Today on Blogcritics
Home » Music » Interview: Shelby Lynne – Singer, Songwriter and Producer

Interview: Shelby Lynne – Singer, Songwriter and Producer

Please Share...Tweet about this on Twitter0Share on Facebook0Share on Google+0Share on LinkedIn0Pin on Pinterest0Share on TumblrShare on StumbleUpon0Share on Reddit0Email this to someone

Shelby Lynne is one of country music’s most-venerable stars. Since 1988, she has pushed the genre to its limits—transcending the industry’s mechanical categorization of pop and rock music. Shelby’s musical diversity and internal battle for artistic integrity would bounce her GRAMMY-winning career around several record labels, however: Epic (1988-1992), Morgan Creek/Mercury (1993-1994), Magnatone/Curb (1995-1996), Island (1998-2002), Capitol (2003-2006), and Lost Highway (2007-2009).

Taking full control of her artistic vision, Shelby Lynne founded Everso Records, an imprint distributed by Fontana, and the label’s first release, Tears, Lies & Alibis stands as her eleventh studio album. In the midst of a promotional tour for Everso’s grand debut, Shelby Lynne managed to squeeze some time out of her busy schedule and settle down for an interview with Clayton Perry – reflecting on her departure from Nashville, her new-found independence, and the 10th Anniversary of I Am Shelby Lynne.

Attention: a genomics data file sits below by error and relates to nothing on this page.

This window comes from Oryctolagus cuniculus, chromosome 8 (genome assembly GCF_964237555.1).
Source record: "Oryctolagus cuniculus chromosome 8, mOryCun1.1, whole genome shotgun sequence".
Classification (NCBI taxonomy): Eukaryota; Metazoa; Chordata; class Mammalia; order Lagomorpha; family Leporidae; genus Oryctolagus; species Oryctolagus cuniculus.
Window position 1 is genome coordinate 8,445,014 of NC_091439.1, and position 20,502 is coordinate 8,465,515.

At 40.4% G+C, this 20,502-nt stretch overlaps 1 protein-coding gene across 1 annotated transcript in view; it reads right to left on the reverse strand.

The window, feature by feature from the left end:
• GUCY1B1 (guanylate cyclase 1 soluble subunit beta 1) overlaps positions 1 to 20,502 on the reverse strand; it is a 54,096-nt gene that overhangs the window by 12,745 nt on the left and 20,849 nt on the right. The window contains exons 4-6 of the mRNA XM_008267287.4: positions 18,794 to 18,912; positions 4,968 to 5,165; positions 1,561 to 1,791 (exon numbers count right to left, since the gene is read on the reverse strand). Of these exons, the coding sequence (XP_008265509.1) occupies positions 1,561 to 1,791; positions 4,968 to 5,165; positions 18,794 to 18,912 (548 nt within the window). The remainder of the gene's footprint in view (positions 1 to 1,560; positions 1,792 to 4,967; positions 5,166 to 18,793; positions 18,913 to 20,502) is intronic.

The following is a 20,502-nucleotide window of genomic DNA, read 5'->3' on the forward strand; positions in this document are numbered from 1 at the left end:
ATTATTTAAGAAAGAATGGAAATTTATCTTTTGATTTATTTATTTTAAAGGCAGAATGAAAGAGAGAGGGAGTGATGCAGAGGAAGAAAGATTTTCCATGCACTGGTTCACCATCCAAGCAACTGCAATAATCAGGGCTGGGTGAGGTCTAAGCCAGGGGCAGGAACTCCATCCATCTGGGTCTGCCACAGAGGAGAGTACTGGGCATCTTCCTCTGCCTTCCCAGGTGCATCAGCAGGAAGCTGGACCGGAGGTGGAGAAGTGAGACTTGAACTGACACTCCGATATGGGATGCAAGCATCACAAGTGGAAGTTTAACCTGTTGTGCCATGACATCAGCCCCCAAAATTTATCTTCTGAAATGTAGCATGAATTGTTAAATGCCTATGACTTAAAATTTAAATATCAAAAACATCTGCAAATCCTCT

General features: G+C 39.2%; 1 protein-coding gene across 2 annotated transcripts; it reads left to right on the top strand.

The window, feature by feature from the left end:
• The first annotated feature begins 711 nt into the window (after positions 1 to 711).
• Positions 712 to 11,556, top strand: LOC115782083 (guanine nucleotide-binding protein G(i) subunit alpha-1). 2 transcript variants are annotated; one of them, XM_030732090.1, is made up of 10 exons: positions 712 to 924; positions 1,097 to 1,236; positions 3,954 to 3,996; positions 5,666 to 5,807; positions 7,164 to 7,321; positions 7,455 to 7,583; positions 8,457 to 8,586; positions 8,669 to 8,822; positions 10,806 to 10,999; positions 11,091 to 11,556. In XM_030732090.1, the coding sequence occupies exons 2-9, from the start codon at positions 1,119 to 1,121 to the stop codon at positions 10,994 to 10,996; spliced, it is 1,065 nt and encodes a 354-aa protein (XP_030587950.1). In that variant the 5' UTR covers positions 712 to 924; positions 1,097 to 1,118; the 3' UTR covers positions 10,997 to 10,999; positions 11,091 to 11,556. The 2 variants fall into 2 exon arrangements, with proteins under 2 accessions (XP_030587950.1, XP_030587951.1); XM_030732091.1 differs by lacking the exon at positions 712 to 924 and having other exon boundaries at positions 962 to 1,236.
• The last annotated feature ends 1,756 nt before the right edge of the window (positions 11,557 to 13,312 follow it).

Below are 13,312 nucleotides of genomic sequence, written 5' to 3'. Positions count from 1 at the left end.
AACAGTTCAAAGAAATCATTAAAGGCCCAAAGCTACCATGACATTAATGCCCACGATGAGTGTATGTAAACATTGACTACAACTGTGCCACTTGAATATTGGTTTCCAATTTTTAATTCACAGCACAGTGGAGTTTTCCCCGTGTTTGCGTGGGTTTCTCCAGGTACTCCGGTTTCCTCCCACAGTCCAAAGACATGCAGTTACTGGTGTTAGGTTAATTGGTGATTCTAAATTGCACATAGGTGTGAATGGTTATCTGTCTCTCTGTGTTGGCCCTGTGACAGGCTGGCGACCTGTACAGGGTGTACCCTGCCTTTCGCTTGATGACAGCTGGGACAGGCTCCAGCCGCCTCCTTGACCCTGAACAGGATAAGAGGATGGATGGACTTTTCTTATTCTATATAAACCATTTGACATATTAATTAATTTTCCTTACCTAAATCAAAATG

You just recently celebrated the close of your second decade in the music business. When you look back over the years, what do you think has allowed you to have such tremendous longevity in the cutthroat music business?

Well, I think it’s just about just being consistent and putting out albums that will last. You know, just not really the hot new thing, but just kind of get with the classics. Good songs and simple production and try to get to the heart of things.

Starting out, I know you had a lot of different hands on your work, especially on the production side. Is there a particular person or is there a particular reason why you stuck to that philosophy, to just make consistent work that you know that you felt would really last? How did you really focus on that as an artist?

I’ve always been at the head of the ship, even though there’s been other people who wanted me to do thing differently through the years. But I kinda just stick with what I know works for me.

This particular album is the first release on your very own label, Everso Records. What particular tasks or challenges have you had to take on this time around that you have not had to handle in the past?